Roy Scranton Defends Pessimism (Last Born in the Wilderness)

What follows is a transcript of part of Roy Scranton’s interview with Patrick Farnsworth on the Last Born in the Wilderness podcast. In this clip, Roy responds to Michael Mann’s criticism of him as “the ultimate doomer”, providing the necessary nuance to understand how pessimism is a necessary predicate to right action. (The transcript has been edited for readability.) Listen to the complete interview here.

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The Problem with Progressive Protests

I’ve organized quite a few protests over the last few years. Around issues of climate change, racial justice, gun control, immigration reform. And I’ve attended and provided support to a lot more. Over time, I noticed a pattern. Regardless of the cause, regardless of which organization is in charge, almost all of them followed this pattern:

  1. Something happens which provokes justifiable outrage among progressives.
  2. A person, often someone who is multiply-privileged like me, who is enthusiastic about social justice, decides to “do something”.
  3. That person then contacts all of their self-identified activist friends. Those who are not burnt out already pledge their support.
  4. As we plan the action, there is little to no contact with or participation from the impacted communities.
  5. The action which we plan is largely or entirely symbolic or expressive, i.e., a “protest.”
  6. The planning of the action is disconnected from any strategic analysis (i.e., how it will actually effect any kind of change in either the short or long term).
  7. When asked about the purpose of the protest, we will say something vague, like “raising awareness,” “uniting people,” “reaching communities,” etc.
  8. Often there is no identified audience or target for the protest.
  9. The timing of the protest is often rushed because the window of “newsworthiness” is narrow.
  10. We often choose locations with limited exposure to the public, like empty government buildings on weekends, deserted public parks, or streets which have been cleared by police in advance. Alternatively, we assemble on sidewalks or roadsides in the hope of getting approving honks from drivers going by at 30-60 mph.
  11. The form of the protest usually defaults to the signs-speakers-slogans (i.e., chants) formula.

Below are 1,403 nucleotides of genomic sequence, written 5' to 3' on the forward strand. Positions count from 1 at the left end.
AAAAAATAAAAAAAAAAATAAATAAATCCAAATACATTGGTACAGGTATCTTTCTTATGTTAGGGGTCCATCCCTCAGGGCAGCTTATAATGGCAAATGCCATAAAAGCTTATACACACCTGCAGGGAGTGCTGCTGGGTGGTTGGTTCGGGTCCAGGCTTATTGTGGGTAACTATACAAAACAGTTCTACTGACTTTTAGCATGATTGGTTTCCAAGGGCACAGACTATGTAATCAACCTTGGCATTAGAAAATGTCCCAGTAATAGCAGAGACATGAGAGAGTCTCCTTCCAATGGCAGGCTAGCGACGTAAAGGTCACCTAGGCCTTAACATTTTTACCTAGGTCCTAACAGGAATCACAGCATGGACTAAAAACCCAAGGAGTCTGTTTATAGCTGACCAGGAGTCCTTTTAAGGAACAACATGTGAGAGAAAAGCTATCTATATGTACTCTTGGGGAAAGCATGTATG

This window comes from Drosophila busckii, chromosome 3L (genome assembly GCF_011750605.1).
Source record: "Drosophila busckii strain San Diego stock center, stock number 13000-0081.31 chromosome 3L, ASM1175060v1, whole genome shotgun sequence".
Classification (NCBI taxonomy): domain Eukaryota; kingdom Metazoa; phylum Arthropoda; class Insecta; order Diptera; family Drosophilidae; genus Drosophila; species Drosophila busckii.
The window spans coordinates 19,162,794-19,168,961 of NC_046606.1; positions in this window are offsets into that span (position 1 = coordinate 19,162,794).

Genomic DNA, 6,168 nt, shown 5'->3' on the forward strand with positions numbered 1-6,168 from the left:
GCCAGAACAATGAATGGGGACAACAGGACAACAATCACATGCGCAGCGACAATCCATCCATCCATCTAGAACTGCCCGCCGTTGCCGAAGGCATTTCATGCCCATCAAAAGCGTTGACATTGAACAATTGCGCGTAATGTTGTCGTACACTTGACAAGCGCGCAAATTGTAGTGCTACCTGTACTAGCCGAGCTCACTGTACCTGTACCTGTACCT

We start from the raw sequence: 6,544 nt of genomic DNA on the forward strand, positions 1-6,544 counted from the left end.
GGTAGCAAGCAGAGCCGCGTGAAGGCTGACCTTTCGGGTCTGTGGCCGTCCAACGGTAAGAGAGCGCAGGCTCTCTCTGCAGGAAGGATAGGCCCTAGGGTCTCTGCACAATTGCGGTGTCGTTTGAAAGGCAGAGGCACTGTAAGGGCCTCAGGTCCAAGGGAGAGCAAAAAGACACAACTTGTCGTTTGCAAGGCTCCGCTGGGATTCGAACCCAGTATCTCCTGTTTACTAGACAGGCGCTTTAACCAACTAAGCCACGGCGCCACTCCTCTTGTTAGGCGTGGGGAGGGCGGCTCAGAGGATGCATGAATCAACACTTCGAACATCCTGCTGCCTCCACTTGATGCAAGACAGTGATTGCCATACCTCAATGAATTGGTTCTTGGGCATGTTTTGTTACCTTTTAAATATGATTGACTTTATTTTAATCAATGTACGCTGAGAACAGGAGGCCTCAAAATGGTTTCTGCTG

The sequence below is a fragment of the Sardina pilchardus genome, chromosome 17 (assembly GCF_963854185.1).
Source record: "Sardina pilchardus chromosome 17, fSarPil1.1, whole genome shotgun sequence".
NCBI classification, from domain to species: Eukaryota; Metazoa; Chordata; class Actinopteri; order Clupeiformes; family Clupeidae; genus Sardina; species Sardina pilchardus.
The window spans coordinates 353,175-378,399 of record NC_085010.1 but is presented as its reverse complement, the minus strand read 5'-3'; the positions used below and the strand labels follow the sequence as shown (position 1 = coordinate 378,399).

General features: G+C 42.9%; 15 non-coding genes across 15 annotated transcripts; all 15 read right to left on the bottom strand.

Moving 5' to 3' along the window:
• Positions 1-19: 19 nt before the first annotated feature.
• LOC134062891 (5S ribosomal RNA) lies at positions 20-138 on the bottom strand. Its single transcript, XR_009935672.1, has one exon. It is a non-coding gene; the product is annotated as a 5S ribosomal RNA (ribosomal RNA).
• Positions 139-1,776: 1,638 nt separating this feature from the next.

12. Sometimes we will defer to city officials and/or the police, who dictate the when, where, and how of the protest.
  13. The event is publicized mostly through social media, ensuring that it stays within the activist echo-chamber.
  14. When the day of the event comes, most of the people present are the organizers themselves and their extended circle of self-identified activists (who hope to attract the same people to their own protests).
  15. The protest results in a cathartic release of energy. We feel good after having expressed our outrage and feeling like we have “done something.”
  16. The success of the event is judged by the number of the people who show up and whether the press reported on it, not on how it might effect change in the short or long term.
  17. When the protest is over, everyone pats the organizers on the back. There is little to no critical analysis of the effectiveness of the protest.
  18. Any nagging doubts are quelled with the assurance that “doing something” is better than “doing nothing”.
  19. There is little to no follow-up with attendees after the event.
  20. Afterward, the organizers are exhausted, which adds to their long-term burnout.
  21. Nothing changes because (1) the structures of power which gave rise to the problem in the first place are intact and (2) no alternative/parallel structures have been created.
  22. Sometimes, the protest actually energizes and emboldens an opposition which previously had been dormant.
  23. If anyone is critical of this model of activism, they are quickly shut down by other activists and accused of being unsupportive or even disloyal.